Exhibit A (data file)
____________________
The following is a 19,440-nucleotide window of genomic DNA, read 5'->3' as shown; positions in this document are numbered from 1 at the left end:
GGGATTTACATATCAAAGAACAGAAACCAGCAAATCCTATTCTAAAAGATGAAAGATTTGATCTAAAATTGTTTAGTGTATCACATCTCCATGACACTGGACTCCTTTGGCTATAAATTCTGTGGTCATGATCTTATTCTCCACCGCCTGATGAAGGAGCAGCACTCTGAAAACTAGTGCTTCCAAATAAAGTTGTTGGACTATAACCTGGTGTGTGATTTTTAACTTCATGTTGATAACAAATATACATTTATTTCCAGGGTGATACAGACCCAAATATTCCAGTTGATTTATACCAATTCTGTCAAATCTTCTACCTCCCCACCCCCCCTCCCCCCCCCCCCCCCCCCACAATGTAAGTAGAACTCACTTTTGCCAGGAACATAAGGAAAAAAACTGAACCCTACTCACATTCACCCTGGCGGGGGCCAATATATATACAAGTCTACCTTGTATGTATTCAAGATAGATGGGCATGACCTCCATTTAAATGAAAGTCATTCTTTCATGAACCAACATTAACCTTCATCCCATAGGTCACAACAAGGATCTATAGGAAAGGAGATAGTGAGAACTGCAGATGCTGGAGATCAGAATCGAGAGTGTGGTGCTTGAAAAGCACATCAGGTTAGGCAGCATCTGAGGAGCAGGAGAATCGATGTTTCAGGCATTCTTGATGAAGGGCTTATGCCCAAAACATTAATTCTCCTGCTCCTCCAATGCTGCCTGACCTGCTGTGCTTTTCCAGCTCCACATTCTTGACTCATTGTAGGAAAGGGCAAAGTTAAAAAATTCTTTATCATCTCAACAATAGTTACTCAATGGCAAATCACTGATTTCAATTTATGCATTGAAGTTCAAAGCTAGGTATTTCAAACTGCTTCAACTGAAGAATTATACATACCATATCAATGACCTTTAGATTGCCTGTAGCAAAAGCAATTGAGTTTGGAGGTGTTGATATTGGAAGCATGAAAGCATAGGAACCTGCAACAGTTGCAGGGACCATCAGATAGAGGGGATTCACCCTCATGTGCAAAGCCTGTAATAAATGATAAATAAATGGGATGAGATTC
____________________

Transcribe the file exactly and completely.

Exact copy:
The following is a 19,440-nucleotide window of genomic DNA, read 5'->3' as shown; positions in this document are numbered from 1 at the left end:
GGGATTTACATATCAAAGAACAGAAACCAGCAAATCCTATTCTAAAAGATGAAAGATTTGATCTAAAATTGTTTAGTGTATCACATCTCCATGACACTGGACTCCTTTGGCTATAAATTCTGTGGTCATGATCTTATTCTCCACCGCCTGATGAAGGAGCAGCACTCTGAAAACTAGTGCTTCCAAATAAAGTTGTTGGACTATAACCTGGTGTGTGATTTTTAACTTCATGTTGATAACAAATATACATTTATTTCCAGGGTGATACAGACCCAAATATTCCAGTTGATTTATACCAATTCTGTCAAATCTTCTACCTCCCCACCCCCCCTCCCCCCCCCCCCCCCCCCACAATGTAAGTAGAACTCACTTTTGCCAGGAACATAAGGAAAAAAACTGAACCCTACTCACATTCACCCTGGCGGGGGCCAATATATATACAAGTCTACCTTGTATGTATTCAAGATAGATGGGCATGACCTCCATTTAAATGAAAGTCATTCTTTCATGAACCAACATTAACCTTCATCCCATAGGTCACAACAAGGATCTATAGGAAAGGAGATAGTGAGAACTGCAGATGCTGGAGATCAGAATCGAGAGTGTGGTGCTTGAAAAGCACATCAGGTTAGGCAGCATCTGAGGAGCAGGAGAATCGATGTTTCAGGCATTCTTGATGAAGGGCTTATGCCCAAAACATTAATTCTCCTGCTCCTCCAATGCTGCCTGACCTGCTGTGCTTTTCCAGCTCCACATTCTTGACTCATTGTAGGAAAGGGCAAAGTTAAAAAATTCTTTATCATCTCAACAATAGTTACTCAATGGCAAATCACTGATTTCAATTTATGCATTGAAGTTCAAAGCTAGGTATTTCAAACTGCTTCAACTGAAGAATTATACATACCATATCAATGACCTTTAGATTGCCTGTAGCAAAAGCAATTGAGTTTGGAGGTGTTGATATTGGAAGCATGAAAGCATAGGAACCTGCAACAGTTGCAGGGACCATCAGATAGAGGGGATTCACCCTCATGTGCAAAGCCTGTAATAAATGATAAATAAATGGGATGAGATTC